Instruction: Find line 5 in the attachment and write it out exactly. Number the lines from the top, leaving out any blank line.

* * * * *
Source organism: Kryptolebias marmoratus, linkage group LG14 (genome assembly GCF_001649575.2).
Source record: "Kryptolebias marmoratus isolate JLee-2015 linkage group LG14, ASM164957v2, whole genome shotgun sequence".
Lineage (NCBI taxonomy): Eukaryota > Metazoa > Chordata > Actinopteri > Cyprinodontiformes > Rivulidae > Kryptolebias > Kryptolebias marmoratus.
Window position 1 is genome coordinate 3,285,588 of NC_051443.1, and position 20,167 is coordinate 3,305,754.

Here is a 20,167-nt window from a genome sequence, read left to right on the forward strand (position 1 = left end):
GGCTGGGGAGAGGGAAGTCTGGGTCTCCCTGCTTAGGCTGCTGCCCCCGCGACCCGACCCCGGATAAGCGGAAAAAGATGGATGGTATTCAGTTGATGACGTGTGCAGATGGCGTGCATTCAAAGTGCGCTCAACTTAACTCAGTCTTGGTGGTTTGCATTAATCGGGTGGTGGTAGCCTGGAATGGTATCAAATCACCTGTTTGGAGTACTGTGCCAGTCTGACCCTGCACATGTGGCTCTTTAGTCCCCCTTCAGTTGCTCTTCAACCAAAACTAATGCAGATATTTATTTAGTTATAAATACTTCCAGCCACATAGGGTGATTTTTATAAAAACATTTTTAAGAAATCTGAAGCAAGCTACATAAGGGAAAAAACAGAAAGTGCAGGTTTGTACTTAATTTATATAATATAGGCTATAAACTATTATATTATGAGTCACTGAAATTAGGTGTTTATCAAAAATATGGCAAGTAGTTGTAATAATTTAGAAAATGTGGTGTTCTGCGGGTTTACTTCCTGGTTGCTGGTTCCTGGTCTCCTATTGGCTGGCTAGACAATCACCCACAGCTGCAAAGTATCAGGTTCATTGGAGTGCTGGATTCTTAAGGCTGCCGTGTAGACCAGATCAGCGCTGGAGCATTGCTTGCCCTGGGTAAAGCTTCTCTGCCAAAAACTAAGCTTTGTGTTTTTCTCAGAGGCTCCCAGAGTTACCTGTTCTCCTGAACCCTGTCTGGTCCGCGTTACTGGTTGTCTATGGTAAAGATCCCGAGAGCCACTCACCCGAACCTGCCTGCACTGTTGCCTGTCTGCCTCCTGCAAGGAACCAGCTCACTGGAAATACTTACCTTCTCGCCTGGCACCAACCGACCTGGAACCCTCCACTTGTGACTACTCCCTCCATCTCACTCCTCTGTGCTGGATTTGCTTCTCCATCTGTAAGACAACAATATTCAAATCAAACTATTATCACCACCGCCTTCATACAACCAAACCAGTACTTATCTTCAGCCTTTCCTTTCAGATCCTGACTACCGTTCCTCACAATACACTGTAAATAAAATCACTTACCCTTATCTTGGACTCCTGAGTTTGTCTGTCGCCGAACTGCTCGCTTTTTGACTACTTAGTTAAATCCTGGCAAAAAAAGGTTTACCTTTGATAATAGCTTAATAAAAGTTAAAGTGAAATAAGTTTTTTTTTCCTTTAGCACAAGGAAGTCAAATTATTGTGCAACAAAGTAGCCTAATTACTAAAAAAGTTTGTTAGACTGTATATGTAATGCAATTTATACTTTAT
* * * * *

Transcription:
Here is a 20,167-nt window from a genome sequence, read left to right on the forward strand (position 1 = left end):